Shaker Inspired Walnut Sideboard with Sequential Crotch Panels

Check out the Sideboard Project in The Guild:

The walnut for the visible parts of the case came from this walnut tree that I salvaged and milled a few years ago.  I made a video of picking up and slabbing that tree.
This is actually the second piece of furniture I’ve made from this tree.  The other was my son’s bed I made a couple years ago.
The spruce which I’ll use for the drawer internals came from my neighbor’s front yard.  The tree service left me the logs and I quarter sawed one of them which I’ll use in this project.
I’ll start out the project by laying out all the parts.  The one thing that I’m most excited about are these bookmatched crotch slabs.  These will allow me to cut all the panels for the case sequentially so the figure wrap around the case.  Once I was happy with the layout, I could break down all the parts and start getting everything surfaced.  That left me with a nice sea of parts.
I’ll get started on the legs by breaking down the rough stock and turning it into square stock.  The case construction is going to be frame and panel, I’ll start by making the grooves for the panels and then come back and deepen the areas of the grooves that will receive the rails.  The front just gets a mortise for the lower rail at this point.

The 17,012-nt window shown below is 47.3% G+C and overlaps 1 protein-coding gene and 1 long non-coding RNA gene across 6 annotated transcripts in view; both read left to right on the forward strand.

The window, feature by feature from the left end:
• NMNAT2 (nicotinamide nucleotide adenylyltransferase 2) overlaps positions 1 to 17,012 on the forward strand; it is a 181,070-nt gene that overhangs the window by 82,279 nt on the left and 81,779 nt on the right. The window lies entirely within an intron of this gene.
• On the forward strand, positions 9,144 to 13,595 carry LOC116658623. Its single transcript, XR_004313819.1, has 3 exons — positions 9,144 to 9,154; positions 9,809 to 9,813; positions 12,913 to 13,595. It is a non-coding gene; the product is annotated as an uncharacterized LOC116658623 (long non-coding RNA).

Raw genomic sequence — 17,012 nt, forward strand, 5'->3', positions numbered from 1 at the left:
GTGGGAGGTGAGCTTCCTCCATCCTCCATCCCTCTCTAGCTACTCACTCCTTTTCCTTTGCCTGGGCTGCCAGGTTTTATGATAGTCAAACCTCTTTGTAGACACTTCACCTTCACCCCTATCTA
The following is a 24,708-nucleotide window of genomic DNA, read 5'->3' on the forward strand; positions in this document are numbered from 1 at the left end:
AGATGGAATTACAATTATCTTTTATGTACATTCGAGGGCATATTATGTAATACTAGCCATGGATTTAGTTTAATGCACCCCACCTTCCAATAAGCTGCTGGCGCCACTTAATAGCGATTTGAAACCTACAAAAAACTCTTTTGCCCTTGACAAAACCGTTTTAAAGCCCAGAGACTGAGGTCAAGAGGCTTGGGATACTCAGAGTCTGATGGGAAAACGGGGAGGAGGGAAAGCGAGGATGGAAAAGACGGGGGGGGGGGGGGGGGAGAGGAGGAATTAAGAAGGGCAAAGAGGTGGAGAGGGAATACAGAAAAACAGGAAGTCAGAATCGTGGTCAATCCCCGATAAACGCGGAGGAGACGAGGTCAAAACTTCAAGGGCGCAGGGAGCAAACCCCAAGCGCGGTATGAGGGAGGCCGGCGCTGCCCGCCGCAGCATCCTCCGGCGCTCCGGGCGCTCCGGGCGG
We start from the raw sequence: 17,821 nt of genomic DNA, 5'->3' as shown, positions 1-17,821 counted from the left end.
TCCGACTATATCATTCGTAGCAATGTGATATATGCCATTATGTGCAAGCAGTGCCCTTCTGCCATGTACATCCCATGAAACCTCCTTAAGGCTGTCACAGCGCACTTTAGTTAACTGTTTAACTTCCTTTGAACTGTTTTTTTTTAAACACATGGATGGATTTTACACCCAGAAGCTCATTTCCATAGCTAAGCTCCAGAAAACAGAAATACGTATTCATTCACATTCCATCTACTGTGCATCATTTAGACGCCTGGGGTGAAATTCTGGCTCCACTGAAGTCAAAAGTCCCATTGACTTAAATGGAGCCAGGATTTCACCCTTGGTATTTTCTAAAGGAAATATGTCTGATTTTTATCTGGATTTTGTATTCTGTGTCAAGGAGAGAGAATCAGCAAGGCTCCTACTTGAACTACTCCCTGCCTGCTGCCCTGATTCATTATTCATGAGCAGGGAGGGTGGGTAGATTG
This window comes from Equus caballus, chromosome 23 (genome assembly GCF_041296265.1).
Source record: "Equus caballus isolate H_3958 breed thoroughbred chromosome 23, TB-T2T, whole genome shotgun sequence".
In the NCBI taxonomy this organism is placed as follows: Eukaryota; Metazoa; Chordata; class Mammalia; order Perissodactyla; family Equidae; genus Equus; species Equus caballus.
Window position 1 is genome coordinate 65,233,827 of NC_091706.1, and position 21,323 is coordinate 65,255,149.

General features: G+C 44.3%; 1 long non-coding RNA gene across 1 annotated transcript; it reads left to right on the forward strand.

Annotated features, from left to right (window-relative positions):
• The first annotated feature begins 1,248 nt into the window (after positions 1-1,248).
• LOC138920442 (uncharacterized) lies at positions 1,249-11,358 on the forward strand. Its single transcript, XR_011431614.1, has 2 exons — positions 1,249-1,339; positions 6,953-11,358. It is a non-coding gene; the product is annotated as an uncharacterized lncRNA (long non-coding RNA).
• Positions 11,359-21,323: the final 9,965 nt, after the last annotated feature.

And the last detail on the legs for now is to add a taper to the inside faces.
Next I’ll start on the rails.  Each rail part had a tenon formed which will fit down into the mortises cut into the legs. And since those mortises are round at the ends, the tenons on the rails can be rounded to fit.
Next I’ll mark out the edges of the rails that will receive a panel groove and cut those grooves at the router table.  The mid stiles in the back can be laid out and the mortises can be cut into the top and bottom rail.
Next I can add the horizontal dividers to the front.  The top divider is dovetailed into the top of the front legs.  A dovetail is formed on each end, transferred to the leg, and a mating socket is cut into the leg.
Next is the middle divider which will be joined to the legs with a double mortise and tenon which will help increase the long grain glue surface in the joint. A pair of tenons is formed on the ends of the divider and the layout is transferred to the legs.  The mortiser is used to remove the bulk of the waste and then I’ll use a chisel to bring the walls of the mortise right to the scribe line.
Next I’ll create the frame that will hold the bottom panels.  This is joined with a simple tongue and groove joint and is sized to fit perfectly into the case.
Next up is the drawer framework.  The runners and kickers are joined to the case with mortise and tenons.  The mortises in the front need to be split to allow space for the vertical divider which will also join in this location.  The runners and kickers are supported in the rear by mortises in the top rail.  The runners and kickers can be cut to length and the appropriate tenon can be formed onto the ends.  I’ll also make the drawer guides which will be installed after the case is glued up.